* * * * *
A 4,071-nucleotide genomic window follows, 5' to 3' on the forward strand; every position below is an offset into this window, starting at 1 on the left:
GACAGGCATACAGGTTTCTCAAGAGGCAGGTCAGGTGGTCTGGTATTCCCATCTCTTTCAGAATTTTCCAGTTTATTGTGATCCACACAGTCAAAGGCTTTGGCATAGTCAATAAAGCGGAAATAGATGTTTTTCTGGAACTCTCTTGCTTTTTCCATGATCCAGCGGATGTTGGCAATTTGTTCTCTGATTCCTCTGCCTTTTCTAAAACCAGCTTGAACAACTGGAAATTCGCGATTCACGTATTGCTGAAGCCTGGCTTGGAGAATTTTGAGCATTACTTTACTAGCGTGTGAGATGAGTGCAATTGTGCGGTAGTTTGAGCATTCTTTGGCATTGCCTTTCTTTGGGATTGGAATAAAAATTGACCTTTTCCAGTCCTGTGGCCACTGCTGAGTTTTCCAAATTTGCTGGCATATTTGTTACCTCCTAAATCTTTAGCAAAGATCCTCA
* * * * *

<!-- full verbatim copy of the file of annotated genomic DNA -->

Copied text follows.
A 4,071-nucleotide genomic window follows, 5' to 3' on the forward strand; every position below is an offset into this window, starting at 1 on the left:
GACAGGCATACAGGTTTCTCAAGAGGCAGGTCAGGTGGTCTGGTATTCCCATCTCTTTCAGAATTTTCCAGTTTATTGTGATCCACACAGTCAAAGGCTTTGGCATAGTCAATAAAGCGGAAATAGATGTTTTTCTGGAACTCTCTTGCTTTTTCCATGATCCAGCGGATGTTGGCAATTTGTTCTCTGATTCCTCTGCCTTTTCTAAAACCAGCTTGAACAACTGGAAATTCGCGATTCACGTATTGCTGAAGCCTGGCTTGGAGAATTTTGAGCATTACTTTACTAGCGTGTGAGATGAGTGCAATTGTGCGGTAGTTTGAGCATTCTTTGGCATTGCCTTTCTTTGGGATTGGAATAAAAATTGACCTTTTCCAGTCCTGTGGCCACTGCTGAGTTTTCCAAATTTGCTGGCATATTTGTTACCTCCTAAATCTTTAGCAAAGATCCTCA